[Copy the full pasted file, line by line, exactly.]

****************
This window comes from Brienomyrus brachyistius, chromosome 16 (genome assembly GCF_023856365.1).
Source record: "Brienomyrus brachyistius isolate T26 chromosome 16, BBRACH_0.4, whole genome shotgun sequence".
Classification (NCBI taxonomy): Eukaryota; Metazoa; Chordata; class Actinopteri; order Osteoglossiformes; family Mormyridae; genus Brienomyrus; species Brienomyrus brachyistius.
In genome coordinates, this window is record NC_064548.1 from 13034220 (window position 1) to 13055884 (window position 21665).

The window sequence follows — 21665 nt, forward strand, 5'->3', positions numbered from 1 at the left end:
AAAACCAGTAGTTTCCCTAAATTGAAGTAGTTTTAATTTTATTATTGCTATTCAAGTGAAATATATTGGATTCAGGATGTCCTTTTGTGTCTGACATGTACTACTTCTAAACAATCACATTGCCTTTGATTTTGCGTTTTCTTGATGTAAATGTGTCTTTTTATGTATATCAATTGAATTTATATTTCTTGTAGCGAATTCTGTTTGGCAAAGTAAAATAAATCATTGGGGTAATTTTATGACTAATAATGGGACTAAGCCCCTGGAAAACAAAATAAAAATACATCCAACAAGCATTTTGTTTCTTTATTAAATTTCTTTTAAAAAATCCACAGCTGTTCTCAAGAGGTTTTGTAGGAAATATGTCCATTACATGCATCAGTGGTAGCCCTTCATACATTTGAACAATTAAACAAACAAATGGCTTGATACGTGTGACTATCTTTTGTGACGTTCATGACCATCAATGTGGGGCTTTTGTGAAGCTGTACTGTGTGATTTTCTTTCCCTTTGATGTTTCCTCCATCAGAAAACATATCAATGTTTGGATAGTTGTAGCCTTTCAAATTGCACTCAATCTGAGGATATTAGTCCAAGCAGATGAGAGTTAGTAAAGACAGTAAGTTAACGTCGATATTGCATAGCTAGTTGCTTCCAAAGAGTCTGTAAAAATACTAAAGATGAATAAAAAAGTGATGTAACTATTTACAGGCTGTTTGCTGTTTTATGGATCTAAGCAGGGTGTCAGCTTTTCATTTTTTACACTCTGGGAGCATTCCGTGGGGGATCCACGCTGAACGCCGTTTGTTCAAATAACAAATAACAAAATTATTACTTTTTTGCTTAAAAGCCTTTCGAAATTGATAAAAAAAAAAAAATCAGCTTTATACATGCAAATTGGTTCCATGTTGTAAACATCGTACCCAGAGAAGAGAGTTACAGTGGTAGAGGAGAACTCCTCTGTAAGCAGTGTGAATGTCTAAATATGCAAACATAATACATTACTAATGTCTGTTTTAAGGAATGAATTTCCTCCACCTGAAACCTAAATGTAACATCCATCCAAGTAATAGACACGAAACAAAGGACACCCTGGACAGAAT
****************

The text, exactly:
This window comes from Brienomyrus brachyistius, chromosome 16 (genome assembly GCF_023856365.1).
Source record: "Brienomyrus brachyistius isolate T26 chromosome 16, BBRACH_0.4, whole genome shotgun sequence".
Classification (NCBI taxonomy): Eukaryota; Metazoa; Chordata; class Actinopteri; order Osteoglossiformes; family Mormyridae; genus Brienomyrus; species Brienomyrus brachyistius.
In genome coordinates, this window is record NC_064548.1 from 13034220 (window position 1) to 13055884 (window position 21665).

The window sequence follows — 21665 nt, forward strand, 5'->3', positions numbered from 1 at the left end:
AAAACCAGTAGTTTCCCTAAATTGAAGTAGTTTTAATTTTATTATTGCTATTCAAGTGAAATATATTGGATTCAGGATGTCCTTTTGTGTCTGACATGTACTACTTCTAAACAATCACATTGCCTTTGATTTTGCGTTTTCTTGATGTAAATGTGTCTTTTTATGTATATCAATTGAATTTATATTTCTTGTAGCGAATTCTGTTTGGCAAAGTAAAATAAATCATTGGGGTAATTTTATGACTAATAATGGGACTAAGCCCCTGGAAAACAAAATAAAAATACATCCAACAAGCATTTTGTTTCTTTATTAAATTTCTTTTAAAAAATCCACAGCTGTTCTCAAGAGGTTTTGTAGGAAATATGTCCATTACATGCATCAGTGGTAGCCCTTCATACATTTGAACAATTAAACAAACAAATGGCTTGATACGTGTGACTATCTTTTGTGACGTTCATGACCATCAATGTGGGGCTTTTGTGAAGCTGTACTGTGTGATTTTCTTTCCCTTTGATGTTTCCTCCATCAGAAAACATATCAATGTTTGGATAGTTGTAGCCTTTCAAATTGCACTCAATCTGAGGATATTAGTCCAAGCAGATGAGAGTTAGTAAAGACAGTAAGTTAACGTCGATATTGCATAGCTAGTTGCTTCCAAAGAGTCTGTAAAAATACTAAAGATGAATAAAAAAGTGATGTAACTATTTACAGGCTGTTTGCTGTTTTATGGATCTAAGCAGGGTGTCAGCTTTTCATTTTTTACACTCTGGGAGCATTCCGTGGGGGATCCACGCTGAACGCCGTTTGTTCAAATAACAAATAACAAAATTATTACTTTTTTGCTTAAAAGCCTTTCGAAATTGATAAAAAAAAAAAAATCAGCTTTATACATGCAAATTGGTTCCATGTTGTAAACATCGTACCCAGAGAAGAGAGTTACAGTGGTAGAGGAGAACTCCTCTGTAAGCAGTGTGAATGTCTAAATATGCAAACATAATACATTACTAATGTCTGTTTTAAGGAATGAATTTCCTCCACCTGAAACCTAAATGTAACATCCATCCAAGTAATAGACACGAAACAAAGGACACCCTGGACAGAAT